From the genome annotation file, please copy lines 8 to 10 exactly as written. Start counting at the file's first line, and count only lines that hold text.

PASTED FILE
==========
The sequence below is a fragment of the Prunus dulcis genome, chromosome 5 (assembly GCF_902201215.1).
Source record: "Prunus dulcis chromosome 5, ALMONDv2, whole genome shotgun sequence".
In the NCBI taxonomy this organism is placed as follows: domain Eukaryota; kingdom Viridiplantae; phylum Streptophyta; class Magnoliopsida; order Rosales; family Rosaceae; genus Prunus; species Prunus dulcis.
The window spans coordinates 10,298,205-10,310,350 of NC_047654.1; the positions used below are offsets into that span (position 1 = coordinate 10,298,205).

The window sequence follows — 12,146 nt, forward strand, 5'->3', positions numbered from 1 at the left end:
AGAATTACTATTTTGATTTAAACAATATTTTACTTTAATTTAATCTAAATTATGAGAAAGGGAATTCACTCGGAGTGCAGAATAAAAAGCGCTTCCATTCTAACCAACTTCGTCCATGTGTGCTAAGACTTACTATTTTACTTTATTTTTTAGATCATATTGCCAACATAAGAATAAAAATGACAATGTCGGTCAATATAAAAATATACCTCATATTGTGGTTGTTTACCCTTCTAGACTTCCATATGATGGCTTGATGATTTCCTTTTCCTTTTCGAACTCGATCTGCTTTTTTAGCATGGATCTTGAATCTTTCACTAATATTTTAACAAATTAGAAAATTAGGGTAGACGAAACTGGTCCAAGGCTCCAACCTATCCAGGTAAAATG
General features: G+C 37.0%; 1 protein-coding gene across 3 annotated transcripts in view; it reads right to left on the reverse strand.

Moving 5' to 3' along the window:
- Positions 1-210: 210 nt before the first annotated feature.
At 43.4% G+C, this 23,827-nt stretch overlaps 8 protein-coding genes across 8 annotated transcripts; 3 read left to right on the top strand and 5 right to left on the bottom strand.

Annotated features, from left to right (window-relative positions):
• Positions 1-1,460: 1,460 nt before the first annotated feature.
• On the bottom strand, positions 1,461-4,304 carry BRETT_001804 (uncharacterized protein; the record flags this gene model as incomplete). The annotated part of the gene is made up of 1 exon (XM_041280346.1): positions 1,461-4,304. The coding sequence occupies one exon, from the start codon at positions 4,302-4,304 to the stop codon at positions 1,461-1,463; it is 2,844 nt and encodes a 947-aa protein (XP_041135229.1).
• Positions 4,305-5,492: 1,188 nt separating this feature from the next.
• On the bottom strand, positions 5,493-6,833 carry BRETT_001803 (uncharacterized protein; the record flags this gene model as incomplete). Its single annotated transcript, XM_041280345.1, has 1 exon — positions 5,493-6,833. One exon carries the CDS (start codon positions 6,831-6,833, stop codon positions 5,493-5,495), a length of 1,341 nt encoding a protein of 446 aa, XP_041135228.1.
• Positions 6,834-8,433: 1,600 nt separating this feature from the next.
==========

Moving 5' to 3' along the window:
- Positions 1-210: 210 nt before the first annotated feature.
At 43.4% G+C, this 23,827-nt stretch overlaps 8 protein-coding genes across 8 annotated transcripts; 3 read left to right on the top strand and 5 right to left on the bottom strand.